COLD JUSTICE: The Age hits another lost revenue iceberg on the way down

theagesinking Poor old Fairfax, they can’t take a trick. First it was recruitment advertising.  Then real estate.  Then cars.  Their once mighty rivers of gold have dried up faster than the Coorong in summer, and yet, every dark cloud has a silver lining for those optimistic Fairfax types.  As one of their now ex-corporate footsoldiers told VEXNEWS barely a year ago, “We’ve still got Law notices.  It’s not the biggest fish there is, but nothing in the newspaper business is more profitable.”

Alas, they should have kept their mouth shut.  The Age’s law notices business will evaporate before their eyes this year, and not just diminish, but fall away to zero.   Hilariously, the pole-axing hasn’t come about through the work of a competitor, or Fairfax’s incompetence, but from an altogether unexpected direction.  The Chief Justice of the Supreme Court, as it turns out.  Oh, the irony.

An eagle-eyed follower of all things legal has sent us the following link to the Supreme Court’s website which went up in the first week of March.  It’s an extraordinary development which will have sent a chill down the spine of commercial types at The Age, who are getting ready to move into their new, 21st century shoebox, just two blocks away from the Supreme Court.  It seems the Supreme Court has decided to set up its own Law Notices publishing service.  Online. 

See the link below, where the Court recently advised that: 

“From 2 March 2009 until 1 September 2009, a dual advertising system for the publication of advertisements in Victoria will be in place. During this period, practitioners and court users can advertise on the Court’s website or by newspaper in the traditional way. From 2 September 2009 all advertisements, save and except those referred to below, must be advertised on this website.”

See more for yourself at this link. 

Here at VEXNEWS, this development has an odd look to it.  We understand that the process of placing probate notices – and other legal processes -  in the newspaper has been a obligation on law firms determined by the Courts themselves for more than a century.  Now we have the situation where lawyers still have to place a notice in a public place advising of the granting of probate, but instead of using a newspaper, law firms are compelled to advertise the granting of probate on the Court’s own website.  For $35 a pop. Cute.  A nice little earner for the Court we reckon, although not as nice an earner as law notices was for The Age.

By our estimates, Law Notices for The Age currently represents somewhere between $3 and 4 million per year in revenue with profitability upwards of the 50% mark.  We guess that’s not a lot when The Age’s revenues are still somewhere between $250 and $300 million per year, but, still a big hole in the bottom line when you’re talking about something so eye-wateringly profitable.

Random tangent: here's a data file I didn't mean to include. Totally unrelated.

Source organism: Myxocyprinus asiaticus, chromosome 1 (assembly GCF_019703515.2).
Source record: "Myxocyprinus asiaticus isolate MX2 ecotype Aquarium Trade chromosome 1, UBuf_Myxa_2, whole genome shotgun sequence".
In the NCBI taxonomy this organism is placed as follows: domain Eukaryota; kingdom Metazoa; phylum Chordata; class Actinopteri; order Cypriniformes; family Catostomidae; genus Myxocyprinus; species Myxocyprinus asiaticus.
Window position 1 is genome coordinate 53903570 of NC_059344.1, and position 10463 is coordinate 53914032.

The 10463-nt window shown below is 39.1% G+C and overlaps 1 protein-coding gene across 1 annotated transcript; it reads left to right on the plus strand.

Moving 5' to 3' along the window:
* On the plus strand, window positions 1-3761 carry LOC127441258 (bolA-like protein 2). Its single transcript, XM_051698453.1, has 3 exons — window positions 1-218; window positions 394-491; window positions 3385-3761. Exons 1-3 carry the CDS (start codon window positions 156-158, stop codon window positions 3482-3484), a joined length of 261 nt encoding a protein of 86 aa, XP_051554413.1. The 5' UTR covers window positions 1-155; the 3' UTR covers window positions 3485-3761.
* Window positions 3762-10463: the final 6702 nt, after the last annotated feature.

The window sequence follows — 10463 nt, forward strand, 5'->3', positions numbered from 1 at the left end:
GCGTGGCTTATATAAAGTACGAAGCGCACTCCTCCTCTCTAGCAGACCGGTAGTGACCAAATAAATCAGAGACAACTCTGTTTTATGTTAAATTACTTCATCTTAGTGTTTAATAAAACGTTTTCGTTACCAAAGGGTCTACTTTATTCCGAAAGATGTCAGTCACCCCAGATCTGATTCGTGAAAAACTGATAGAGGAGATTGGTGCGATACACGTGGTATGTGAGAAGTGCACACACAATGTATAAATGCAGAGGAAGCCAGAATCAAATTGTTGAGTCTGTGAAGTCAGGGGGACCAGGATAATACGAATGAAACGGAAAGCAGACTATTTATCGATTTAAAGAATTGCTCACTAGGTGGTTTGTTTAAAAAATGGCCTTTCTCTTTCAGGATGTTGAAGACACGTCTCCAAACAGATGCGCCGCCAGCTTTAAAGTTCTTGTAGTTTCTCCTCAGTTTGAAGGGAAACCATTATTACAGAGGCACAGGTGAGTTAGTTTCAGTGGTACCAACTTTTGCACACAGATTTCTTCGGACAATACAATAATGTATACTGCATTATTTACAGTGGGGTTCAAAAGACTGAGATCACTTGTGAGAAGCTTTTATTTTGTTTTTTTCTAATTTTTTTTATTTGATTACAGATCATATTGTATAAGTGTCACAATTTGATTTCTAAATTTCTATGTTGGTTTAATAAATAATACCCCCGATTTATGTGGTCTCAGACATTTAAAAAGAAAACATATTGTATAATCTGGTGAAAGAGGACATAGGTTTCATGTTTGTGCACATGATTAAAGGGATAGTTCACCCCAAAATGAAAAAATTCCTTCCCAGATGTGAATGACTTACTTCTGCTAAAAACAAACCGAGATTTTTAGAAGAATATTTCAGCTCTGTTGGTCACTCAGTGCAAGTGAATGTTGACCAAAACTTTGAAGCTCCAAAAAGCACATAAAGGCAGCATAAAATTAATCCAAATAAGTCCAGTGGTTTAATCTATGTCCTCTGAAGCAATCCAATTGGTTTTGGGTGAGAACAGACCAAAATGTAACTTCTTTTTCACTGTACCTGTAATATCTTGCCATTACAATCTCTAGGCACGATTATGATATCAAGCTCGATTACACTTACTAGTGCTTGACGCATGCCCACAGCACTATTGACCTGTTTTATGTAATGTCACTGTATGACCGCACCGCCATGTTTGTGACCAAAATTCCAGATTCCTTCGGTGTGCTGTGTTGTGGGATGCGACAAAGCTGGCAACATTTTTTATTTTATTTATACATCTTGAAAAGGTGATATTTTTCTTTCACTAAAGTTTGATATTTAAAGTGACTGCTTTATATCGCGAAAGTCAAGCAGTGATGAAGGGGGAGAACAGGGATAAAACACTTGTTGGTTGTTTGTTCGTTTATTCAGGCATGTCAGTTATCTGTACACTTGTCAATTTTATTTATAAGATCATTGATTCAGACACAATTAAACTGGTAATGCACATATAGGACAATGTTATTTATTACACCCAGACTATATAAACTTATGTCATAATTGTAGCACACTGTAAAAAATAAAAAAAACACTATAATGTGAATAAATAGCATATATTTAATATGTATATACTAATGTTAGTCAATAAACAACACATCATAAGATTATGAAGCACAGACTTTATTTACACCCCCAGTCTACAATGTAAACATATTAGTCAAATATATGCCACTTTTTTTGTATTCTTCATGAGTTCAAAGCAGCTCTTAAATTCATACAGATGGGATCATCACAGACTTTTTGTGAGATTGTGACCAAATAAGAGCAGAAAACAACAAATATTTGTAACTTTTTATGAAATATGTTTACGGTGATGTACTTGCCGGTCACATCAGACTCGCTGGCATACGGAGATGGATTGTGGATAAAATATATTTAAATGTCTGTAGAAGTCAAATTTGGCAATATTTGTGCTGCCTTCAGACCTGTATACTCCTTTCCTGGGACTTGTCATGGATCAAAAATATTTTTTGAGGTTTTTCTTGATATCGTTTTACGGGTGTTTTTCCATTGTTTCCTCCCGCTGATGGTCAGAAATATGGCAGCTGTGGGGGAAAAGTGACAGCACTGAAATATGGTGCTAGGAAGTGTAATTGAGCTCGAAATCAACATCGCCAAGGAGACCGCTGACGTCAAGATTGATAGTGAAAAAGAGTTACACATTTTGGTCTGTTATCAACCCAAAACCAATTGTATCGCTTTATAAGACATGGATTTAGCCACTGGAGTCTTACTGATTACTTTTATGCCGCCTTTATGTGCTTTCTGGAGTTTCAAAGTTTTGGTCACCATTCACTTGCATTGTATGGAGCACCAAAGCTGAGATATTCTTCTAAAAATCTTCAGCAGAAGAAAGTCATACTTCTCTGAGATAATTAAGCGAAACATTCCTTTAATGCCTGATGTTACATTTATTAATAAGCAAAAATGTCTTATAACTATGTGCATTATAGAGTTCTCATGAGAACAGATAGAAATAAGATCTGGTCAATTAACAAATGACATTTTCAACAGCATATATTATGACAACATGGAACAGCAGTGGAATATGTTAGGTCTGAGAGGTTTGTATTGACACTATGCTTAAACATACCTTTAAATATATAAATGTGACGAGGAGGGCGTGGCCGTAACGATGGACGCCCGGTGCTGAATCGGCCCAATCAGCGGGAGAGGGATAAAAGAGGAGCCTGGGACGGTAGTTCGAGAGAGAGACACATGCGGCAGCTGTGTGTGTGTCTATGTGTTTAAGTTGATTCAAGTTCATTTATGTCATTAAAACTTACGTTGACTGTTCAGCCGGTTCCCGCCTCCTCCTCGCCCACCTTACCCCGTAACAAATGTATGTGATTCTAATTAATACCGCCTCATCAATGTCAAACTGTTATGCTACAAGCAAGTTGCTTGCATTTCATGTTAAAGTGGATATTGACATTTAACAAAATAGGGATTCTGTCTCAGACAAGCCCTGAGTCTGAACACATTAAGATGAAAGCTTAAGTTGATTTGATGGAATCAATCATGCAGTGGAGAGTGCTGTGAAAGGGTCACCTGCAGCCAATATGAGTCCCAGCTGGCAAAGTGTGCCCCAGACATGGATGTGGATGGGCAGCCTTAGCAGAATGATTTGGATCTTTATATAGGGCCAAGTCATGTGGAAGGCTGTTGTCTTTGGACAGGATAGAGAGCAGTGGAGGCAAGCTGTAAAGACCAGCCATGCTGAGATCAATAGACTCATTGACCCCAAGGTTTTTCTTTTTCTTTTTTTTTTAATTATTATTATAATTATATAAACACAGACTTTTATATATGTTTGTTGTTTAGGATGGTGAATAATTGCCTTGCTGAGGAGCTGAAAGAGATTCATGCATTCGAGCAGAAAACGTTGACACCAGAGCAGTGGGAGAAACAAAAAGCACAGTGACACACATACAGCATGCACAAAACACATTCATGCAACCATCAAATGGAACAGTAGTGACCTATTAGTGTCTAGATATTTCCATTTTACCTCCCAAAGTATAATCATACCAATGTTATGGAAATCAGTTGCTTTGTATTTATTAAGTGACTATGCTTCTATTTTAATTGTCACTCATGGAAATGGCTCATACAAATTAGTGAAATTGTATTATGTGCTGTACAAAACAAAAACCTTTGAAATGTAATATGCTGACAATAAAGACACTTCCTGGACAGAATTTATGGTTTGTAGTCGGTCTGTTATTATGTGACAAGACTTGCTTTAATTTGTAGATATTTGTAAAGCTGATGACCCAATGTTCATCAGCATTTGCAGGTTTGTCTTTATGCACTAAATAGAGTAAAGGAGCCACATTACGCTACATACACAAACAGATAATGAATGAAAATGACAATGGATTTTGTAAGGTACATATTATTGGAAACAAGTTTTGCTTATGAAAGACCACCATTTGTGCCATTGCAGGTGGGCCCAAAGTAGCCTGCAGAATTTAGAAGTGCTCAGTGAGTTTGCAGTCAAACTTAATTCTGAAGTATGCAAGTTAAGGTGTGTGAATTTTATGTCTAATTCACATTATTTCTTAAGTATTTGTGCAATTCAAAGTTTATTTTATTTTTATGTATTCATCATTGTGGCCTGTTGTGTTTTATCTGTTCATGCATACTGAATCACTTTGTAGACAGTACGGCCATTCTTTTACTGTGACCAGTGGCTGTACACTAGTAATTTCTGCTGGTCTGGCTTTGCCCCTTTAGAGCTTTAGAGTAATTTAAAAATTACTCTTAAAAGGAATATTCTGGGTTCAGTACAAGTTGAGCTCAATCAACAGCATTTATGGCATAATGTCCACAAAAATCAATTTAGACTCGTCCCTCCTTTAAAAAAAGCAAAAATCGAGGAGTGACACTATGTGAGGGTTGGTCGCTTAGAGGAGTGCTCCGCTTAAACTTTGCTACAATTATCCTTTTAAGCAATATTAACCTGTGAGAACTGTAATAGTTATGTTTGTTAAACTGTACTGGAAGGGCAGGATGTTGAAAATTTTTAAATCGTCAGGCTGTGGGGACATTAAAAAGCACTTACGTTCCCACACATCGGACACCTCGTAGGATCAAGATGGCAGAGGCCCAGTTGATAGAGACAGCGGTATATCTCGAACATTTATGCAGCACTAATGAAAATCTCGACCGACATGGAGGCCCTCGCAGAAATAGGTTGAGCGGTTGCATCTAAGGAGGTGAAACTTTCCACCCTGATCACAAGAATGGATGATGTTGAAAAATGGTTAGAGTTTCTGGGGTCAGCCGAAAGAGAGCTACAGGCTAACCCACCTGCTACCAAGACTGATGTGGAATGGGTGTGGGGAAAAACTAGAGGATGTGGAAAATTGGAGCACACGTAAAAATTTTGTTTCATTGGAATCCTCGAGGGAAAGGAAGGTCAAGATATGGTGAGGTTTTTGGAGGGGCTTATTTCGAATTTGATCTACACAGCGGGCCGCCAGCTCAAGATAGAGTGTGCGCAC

Ouch. We almost felt sorry for Fairfax when we heard about this development. 

But then we thought about Catherine Deveny, Lawrence Money, Suzanne Carbone and others like them, and it occurred to us that if this inexorable revenue slide keeps up, one day, people like this might actually have to find real jobs.

And it occurred to us that perhaps our Courts are wise, just and equitable after all.

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4 Comments

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4 responses to “COLD JUSTICE: The Age hits another lost revenue iceberg on the way down

  1. Anonymous

    This action by the Supreme Court will disadvantage many people who do not have access to the internet. They will now be required to look online at the Supreme Court site rather than the public notices.

    The action will harm News Ltd as well as The Age. A lot of legal firms now place legal notices in the Herald Sun.

    Computers do break down too. If the Supreme Court site is not working how will people get this information?

    Personally I prefer the print media. Also legislation requires publication in some cases. Is the net proper publication?

  2. Jason

    Is the net proper publication?…

    yep. possibly even less ephemeral than inked paper.

    The greenies will love this

    How long ’til the print media dinosaur dies? I don’t give it 50 years

  3. Is the net proper publication?…

    yep. possibly even less ephemeral than inked paper.

    The greenies will love this

    How long ’til the print media dinosaur dies? I don’t give it 50 years
    Sorry, forgot to add great post! Can’t wait to see your next post!

  4. Walter Plinge

    “..save and except…” What’s the difference between this pretentious construction and “except”? Still, when you’re a lawyer why use one word when several will do? Everyone will think you’re a brain.

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